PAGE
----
In a recent Facebook post to a community page, Tracey Levesque, a former Auburn School Committee chairwoman and wife of Mayor Jason Levesque, questioned the School Department’s lunch policy, which does not serve pork products in prekindergarten through grade six. 

The basis of Levesque’s post was a widely circulated story from 2015, which turned out to be fake, regarding a mayor of a Montreal, Quebec, suburb that, according to the false story, refused to remove pork from its school menu. 

It turns out the mayor of Dorval, the Montreal suburb, did not make any such statements, and the city even responded by denouncing the “false news circulating on the internet.” 

In Auburn, according to Superintendent Katy Grondin, the district has served pork products only in grades seven to 12 for at least the past decade. 

Grondin said the initial change occurred when the number of Muslim students in the district was rising, and there were concerns, particularly in the elementary grades, that students would consume food they did not intend to.

She said the department first responded by marking each product, but it became too labor intensive. She said the majority of items are also kosher in those grades. 


In grades seven to 12, she said, students are typically thought to be old enough to be able to correctly identify the products that contain pork.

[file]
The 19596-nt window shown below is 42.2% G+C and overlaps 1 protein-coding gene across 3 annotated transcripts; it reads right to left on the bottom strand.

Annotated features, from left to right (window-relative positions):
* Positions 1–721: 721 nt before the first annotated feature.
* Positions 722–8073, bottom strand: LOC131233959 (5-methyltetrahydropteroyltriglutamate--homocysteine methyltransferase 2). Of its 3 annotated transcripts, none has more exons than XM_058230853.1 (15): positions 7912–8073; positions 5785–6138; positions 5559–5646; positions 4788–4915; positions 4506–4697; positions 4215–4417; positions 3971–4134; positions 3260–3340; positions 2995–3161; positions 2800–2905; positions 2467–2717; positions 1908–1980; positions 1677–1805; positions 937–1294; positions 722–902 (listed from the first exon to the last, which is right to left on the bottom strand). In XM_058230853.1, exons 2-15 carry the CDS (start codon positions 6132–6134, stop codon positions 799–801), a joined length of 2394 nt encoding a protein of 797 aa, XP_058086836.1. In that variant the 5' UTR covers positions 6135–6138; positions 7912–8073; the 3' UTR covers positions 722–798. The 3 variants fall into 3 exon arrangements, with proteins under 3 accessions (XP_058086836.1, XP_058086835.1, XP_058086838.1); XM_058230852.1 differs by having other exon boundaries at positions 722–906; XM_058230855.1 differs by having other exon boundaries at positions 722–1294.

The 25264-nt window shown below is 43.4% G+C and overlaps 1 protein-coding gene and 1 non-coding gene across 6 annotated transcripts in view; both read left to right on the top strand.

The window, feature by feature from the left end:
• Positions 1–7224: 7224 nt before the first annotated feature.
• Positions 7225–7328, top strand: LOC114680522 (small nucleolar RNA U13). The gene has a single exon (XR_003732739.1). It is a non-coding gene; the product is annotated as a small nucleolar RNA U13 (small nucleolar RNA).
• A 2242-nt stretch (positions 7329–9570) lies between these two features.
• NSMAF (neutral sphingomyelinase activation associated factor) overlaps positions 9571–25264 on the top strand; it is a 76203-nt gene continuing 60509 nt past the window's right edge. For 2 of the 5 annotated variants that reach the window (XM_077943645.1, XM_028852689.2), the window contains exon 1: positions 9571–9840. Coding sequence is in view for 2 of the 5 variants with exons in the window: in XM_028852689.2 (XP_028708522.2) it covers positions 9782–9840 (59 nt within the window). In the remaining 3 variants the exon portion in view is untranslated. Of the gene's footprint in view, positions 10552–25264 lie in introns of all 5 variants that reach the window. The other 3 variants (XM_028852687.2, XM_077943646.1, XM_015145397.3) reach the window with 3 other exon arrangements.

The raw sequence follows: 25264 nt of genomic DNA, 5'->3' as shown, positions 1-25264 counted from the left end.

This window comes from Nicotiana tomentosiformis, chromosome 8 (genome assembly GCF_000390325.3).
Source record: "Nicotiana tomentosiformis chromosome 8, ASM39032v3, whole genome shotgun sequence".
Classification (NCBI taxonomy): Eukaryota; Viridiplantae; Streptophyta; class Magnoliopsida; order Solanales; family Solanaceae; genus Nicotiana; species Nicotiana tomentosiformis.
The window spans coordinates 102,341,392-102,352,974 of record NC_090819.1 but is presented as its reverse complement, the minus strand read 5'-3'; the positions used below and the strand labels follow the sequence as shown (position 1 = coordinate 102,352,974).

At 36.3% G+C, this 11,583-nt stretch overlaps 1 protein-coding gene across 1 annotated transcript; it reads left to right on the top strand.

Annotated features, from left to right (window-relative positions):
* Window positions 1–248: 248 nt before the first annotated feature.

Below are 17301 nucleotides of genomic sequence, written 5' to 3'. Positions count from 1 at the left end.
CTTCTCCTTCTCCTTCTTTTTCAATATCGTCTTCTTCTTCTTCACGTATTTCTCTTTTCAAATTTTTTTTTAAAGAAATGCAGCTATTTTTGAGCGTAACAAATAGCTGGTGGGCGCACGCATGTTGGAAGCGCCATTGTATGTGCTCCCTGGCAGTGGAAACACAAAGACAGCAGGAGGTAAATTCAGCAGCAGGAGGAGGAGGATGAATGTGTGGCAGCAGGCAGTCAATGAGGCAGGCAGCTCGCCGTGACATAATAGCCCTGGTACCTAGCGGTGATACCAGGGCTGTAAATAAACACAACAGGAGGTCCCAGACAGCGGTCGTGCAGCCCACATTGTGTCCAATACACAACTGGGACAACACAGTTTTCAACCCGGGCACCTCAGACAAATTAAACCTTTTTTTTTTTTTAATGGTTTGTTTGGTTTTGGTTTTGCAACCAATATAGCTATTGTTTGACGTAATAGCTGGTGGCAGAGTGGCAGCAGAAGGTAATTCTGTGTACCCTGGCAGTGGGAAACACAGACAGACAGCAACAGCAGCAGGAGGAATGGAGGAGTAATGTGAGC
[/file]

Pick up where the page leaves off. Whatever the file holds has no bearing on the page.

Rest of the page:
Grondin said the district has not received any complaints about the policy over the many years it’s been in place, and that the School Committee has not received any inquiries about reviewing the policy. 

Asked about her concerns Friday, Levesque said she came across the story about Dorval, Quebec — not realizing it was a hoax — and thought it was “an interesting take” and posted it to the Facebook page for Auburn parents. 

In the post, she said the Dorval story reminded her of conversations she had had years ago with Grondin about Auburn’s policy.

“Maybe re-evaluate?” she said in the post. 

Levesque said Friday that she has no plans to officially urge the School Department to review its food policies, and that she doesn’t remember any complaints from parents about the policy during her time on the School Committee. 

In Lewiston, Superintendent Bill Webster said the district serves pork in all grades, but all pork products are “labeled with a yellow sign that includes a picture of a pig, along with a description in multiple languages.” 

According to the Portland Public Schools’ food service department, “pork is not on a menu unless there are other choices (on the menu) that do not have pork as an ingredient.” The department states it always offers at least one vegetarian option. 

— Andrew Rice 

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